The 2019 Kansas legislative session introduced several changes to the state’s health and life insurance laws. Below, BCBSKS vice president of government and community relations Sunee Mickle provides an update on how they will affect our members.
Every year, Blue Cross and Blue Shield of Kansas is active at the Kansas Statehouse to help educate lawmakers about new health and life insurance legislation. Our goal is to explain how each bill may have a positive or negative impact on consumer protections and the affordability of insurance for Kansans and our members. This legislative session was no different, and lawmakers had over a dozen health and life insurance bills before them to consider. By the end of the legislative session, only a few health and life insurance provisions were passed, but these legislative changes are important for BCBSKS health insurance members and our Advance Insurance Company of Kansas (AICK) life insurance policyholders.
One of the most discussed health insurance issues this year pertained to association health plans (AHPs). AHPs offer small employers the opportunity to band together for the purpose of purchasing a large group-style health insurance plan for their employees. Since AHPs are closely regulated by the U.S. Department of Labor (DOL) and the Kansas Insurance Department, they must include certain consumer protections. For example, AHPs cannot exclude an employee or employer group from coverage due to pre-existing health conditions. Plus, fully-insured AHPs in Kansas must include coverage for state mandated health benefits such as mental health services, immunizations, and maternity coverage. BCBSKS has offered fully-insured health plan coverage to AHPs and managed self-funded AHPs for many years. When an AHP is managed well, it can provide its small employer group members with a great health plan coverage option.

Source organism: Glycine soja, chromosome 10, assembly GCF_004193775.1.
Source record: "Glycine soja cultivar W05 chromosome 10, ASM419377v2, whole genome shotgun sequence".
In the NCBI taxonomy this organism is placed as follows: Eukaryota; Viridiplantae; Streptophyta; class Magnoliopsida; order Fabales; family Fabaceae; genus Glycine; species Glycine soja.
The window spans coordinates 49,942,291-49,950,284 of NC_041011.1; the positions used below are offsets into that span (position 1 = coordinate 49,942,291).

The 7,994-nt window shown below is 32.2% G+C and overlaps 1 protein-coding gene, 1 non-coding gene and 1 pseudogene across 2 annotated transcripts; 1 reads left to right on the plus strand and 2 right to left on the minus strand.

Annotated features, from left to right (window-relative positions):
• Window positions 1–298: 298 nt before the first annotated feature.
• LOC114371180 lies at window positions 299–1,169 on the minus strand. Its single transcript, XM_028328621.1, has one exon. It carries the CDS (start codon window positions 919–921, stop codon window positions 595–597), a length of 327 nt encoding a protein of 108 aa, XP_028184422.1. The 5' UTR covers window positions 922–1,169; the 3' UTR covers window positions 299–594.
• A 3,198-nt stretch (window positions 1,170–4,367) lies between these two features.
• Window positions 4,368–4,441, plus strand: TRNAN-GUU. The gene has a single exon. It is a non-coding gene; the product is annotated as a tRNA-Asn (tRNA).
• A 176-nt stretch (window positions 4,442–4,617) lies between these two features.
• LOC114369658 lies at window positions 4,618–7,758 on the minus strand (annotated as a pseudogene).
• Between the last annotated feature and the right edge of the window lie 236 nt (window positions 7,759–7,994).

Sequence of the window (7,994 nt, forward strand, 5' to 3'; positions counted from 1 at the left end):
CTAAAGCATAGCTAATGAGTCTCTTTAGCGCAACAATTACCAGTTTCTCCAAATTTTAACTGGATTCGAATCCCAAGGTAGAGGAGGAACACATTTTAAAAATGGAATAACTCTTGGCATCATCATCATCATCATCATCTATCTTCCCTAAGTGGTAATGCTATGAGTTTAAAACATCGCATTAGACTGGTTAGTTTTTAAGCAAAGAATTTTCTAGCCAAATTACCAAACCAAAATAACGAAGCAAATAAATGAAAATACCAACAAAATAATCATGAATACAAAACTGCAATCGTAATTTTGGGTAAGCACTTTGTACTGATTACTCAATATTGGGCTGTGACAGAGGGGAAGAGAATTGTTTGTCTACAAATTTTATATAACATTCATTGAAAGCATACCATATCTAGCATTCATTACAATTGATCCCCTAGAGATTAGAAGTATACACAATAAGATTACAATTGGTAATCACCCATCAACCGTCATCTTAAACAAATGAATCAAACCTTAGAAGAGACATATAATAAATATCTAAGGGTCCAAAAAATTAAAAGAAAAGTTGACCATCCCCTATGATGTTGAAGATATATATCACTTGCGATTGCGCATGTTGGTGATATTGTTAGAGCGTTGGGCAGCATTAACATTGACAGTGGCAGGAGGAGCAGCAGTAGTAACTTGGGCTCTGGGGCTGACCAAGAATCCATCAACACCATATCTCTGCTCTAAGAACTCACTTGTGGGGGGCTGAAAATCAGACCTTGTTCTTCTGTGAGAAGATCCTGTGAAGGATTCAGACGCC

During the 2019 legislative session, BCBSKS worked closely with several business associations and entities to update Kansas’ existing association health plan laws. This initiative began primarily to ensure our state laws worked in conjunction with the DOL’s 2018 expanded AHP rules. But there was also a need to modernize our existing state AHP laws to allow an AHP with 51 or more employees to obtain a large group benefit plan and rate.
When the DOL’s new rules were struck down by the Federal District Court for the District of Columbia this past March, there was some concern that the Kansas lawmakers would delay making any changes to the state’s AHP laws. Fortunately, legislators continued moving ahead with the Kansas AHP amendments, since the legislative changes would apply under the pre-2018 federal AHP rule. The Kansas AHP legislative language was rolled into a combination bill known as HB 2209 which passed in the Kansas House and Senate (84-39 and 28-12 respectively). The new AHP provisions in the law went into effect when it was published in the Kansas Register on May 9, 2019.
Kansas HB 2209 also included two provisions that apply to companies that offer life insurance policies. One of the provisions protects a person from being turned down for life insurance solely because that person has joined an organ donor registry. This underwriting practice hasn’t been documented in Kansas before, but legislators passed this language with the support of life insurers to prevent bad actors from using donor registries to reject applicants in the future.
The final life insurance provision in HB 2209 creates the Unclaimed Life Insurance Benefits Act. The Act requires life insurers to implement steps to locate and notify life insurance beneficiaries when a policyholder has passed away. Insurers must conduct a review of the U.S. Social Security Administration’s Death Master File at least twice a year. If a match is made, insurers have 90 days to follow up with beneficiaries. AICK, a life insurance subsidiary of BCBSKS, has had a long-standing process to locate and notify life insurance beneficiaries so we can follow through on their loved ones’ final wishes. But this Act ensures that other life insurers are also following through on their commitment to Kansans and life insurance policyholders. The Unclaimed Life Insurance Benefits Act went into effect on July 1, 2019.